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The Daily Wildcat

The Daily Wildcat


UA opens a new space to investigate the magic of the digital world

Jen Pimentel
The UA computer lab on the first floor of the Student Union Memorial Center on Friday, March 4. The UA has debuted the Center of Digital Society and Data Studies, which will work to investigate how multifaceted technology is used.

The UA has created a Center for Digital Society and Data Studies to address some of the major challenges and disciplinary divides that data have introduced.

With the digital age emerging at an increasingly fast speed, issues with digitizing technology, data capabilities and social media technologies are now being addressed with a new center.

Catherine Brooks, director for the center, said the UA is already doing this sort of work.

“The School of Information at the university is already an interdisciplinary place where thinkers, programmers and scientists explore and address today’s big questions and problems relative to information, analytic tools and today’s societal issues,” Brooks said.

With hopes to tackle challenges in digital and data curating, the center plans to bring together scholars from different disciplines to focus on asking and answering the big questions concerning citizens both in the U.S. and beyond.

Through collaboration, a team of faculty and researchers made sure that the center takes a not-so-digital-first way of thinking.

“The center is determined to make intelligent decisions on what to do next so that we are being driven by what we want to do with culture and not being driven by the technology,” said P. Bryan Heidorn, director of the School of Information.

“Essentially, the Center [for] Digital Society and Data Studies is where culture meets information technology,” Heidorn said. “It’s a mechanism to help us focus on and separate out the social and research issues.”

Although functioning as one unit, the center can be thought of as being in two parts: digital society and data studies.

“Digital society is about our culture, our day-to-day life behaviors as individuals and also in communities,” Brooks said. “Data studies is where we want to focus on data management, data protection and issues of methodology.”

As the amount of data produced by the university increases, the ability to easily manage and access them becomes more of a challenge.

“Universities across the country are grappling with this because the amount of data that is being generated is becoming astronomical,” said Jennifer Barton, interim director of the BIO5 Institute.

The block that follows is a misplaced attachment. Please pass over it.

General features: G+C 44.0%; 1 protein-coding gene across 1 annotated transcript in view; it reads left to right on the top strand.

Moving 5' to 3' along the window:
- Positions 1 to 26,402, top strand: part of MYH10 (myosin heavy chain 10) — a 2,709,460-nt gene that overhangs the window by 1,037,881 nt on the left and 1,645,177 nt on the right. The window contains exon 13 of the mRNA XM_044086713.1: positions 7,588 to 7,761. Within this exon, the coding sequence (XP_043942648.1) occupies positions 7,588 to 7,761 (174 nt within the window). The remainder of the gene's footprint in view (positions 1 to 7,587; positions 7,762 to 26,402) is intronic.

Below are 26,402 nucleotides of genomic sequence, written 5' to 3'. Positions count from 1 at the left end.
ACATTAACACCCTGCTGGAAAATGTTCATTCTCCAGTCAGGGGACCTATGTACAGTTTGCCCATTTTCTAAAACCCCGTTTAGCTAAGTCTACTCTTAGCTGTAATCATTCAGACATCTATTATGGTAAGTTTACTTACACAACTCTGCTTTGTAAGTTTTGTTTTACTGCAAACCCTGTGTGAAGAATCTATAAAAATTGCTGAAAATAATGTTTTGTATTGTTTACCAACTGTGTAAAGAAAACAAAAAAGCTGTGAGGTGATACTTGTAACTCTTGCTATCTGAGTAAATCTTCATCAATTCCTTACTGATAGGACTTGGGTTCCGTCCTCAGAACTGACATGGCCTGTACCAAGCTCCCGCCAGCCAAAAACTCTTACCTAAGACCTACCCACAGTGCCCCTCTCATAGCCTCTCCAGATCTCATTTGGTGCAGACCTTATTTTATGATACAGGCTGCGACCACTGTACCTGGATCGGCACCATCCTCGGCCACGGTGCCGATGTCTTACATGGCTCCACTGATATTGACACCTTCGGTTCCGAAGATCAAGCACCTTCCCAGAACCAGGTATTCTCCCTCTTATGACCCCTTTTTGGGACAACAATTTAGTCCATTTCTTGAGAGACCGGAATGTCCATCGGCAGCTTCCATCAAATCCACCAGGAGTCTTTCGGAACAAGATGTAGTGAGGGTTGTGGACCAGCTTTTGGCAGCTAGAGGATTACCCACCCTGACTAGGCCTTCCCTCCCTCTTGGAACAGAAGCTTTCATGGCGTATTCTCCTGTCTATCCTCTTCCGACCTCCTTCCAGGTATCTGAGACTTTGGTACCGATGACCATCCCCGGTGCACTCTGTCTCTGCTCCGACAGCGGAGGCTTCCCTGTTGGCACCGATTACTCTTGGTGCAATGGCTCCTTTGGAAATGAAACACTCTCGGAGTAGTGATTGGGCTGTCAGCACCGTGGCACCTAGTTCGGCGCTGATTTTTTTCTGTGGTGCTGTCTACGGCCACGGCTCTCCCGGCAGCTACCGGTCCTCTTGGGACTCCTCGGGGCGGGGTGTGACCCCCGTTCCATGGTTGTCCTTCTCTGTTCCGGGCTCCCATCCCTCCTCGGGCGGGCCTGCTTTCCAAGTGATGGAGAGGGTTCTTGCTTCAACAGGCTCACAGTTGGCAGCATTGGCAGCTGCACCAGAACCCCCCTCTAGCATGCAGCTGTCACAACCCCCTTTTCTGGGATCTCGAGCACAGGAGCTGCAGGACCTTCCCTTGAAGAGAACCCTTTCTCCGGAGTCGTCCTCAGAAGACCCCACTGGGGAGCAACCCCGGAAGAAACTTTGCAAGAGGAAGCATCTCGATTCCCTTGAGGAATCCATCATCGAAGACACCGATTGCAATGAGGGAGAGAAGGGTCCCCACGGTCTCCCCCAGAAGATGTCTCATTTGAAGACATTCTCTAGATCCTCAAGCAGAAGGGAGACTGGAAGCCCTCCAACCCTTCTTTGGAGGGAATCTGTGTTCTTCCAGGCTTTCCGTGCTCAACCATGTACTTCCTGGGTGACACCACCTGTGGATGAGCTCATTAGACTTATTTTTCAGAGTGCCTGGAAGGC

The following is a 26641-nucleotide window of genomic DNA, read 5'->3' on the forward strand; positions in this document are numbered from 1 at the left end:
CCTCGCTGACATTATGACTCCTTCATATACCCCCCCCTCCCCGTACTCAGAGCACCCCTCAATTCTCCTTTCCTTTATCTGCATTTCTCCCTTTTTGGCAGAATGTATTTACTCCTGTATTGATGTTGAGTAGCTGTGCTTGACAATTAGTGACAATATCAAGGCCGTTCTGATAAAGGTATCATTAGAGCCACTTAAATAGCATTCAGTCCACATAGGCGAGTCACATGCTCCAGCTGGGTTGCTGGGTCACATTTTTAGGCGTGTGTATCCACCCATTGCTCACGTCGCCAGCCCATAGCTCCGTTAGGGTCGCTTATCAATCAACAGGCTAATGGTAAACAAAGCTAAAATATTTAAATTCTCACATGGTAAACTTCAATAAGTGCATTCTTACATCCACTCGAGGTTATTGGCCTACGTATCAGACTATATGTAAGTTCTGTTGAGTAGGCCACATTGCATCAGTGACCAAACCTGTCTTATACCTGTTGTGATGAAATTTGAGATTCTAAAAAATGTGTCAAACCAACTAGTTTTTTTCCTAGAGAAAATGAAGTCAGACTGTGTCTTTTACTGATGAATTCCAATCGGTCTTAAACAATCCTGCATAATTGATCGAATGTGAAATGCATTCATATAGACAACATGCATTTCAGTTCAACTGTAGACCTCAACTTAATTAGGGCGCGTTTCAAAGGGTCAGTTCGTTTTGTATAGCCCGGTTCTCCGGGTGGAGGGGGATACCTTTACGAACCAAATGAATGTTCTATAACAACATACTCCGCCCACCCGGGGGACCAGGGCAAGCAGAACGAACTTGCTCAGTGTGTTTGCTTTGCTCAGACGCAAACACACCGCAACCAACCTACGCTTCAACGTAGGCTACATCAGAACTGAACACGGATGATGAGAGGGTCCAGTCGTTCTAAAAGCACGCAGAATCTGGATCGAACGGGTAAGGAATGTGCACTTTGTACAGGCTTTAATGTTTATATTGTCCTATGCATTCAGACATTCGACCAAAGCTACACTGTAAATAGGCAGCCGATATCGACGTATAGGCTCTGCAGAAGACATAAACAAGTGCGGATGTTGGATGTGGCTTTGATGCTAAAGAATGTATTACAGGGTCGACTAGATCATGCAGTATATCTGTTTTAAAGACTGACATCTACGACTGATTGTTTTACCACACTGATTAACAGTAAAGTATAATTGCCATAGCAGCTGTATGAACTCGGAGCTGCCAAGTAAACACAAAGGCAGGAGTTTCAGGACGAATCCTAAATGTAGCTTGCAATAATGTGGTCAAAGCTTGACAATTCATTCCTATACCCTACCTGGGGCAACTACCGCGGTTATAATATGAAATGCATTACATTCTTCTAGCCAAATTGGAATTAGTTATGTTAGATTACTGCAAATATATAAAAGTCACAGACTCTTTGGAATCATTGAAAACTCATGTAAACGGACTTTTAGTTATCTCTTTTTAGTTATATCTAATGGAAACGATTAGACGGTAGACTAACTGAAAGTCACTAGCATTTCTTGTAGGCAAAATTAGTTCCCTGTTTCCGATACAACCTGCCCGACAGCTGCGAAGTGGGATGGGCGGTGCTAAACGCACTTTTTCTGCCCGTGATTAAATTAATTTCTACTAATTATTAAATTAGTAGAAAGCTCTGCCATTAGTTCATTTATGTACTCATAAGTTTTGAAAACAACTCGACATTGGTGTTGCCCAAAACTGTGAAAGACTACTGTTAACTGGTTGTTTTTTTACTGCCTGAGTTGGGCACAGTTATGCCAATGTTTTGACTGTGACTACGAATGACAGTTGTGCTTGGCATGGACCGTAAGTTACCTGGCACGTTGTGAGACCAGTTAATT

Data archives exist in various forms such as text, video, film, imaging used for research and more.

Barton said that finding a way to administrate all these types of data is another challenge researchers are faced with when trying to come up with a solution for archiving data.

“The outstanding development of academic research produced at the UA is something the university has committed to making readily available to people throughout the world through the theories of open data and data sharing,” Barton said.

According to Heidorn, the amount of data being developed, especially from science, led us to a standing that can be referred to as an “information overload.”

For Brooks, being able to ask and answer questions surrounding management of big data versus small data, along with addressing social, political and economical issues under one focus, is what will continue to bring the center together.

Several guest speakers already came to discuss relevant topics of digital concern, but the center’s first public event was held Thursday. The event discussed the current social and digital matter around Apple and the FBI.

To get the Center for Digital Society and Data Studies started, both the College of Social and Behavioral Sciences and the School of Information each put in a few thousand dollars, Heidorn said.

“However, we expect that it’ll become self-sufficient in the long term, finding donors, federal grants and other activities to keep it running,” Heidorn said.

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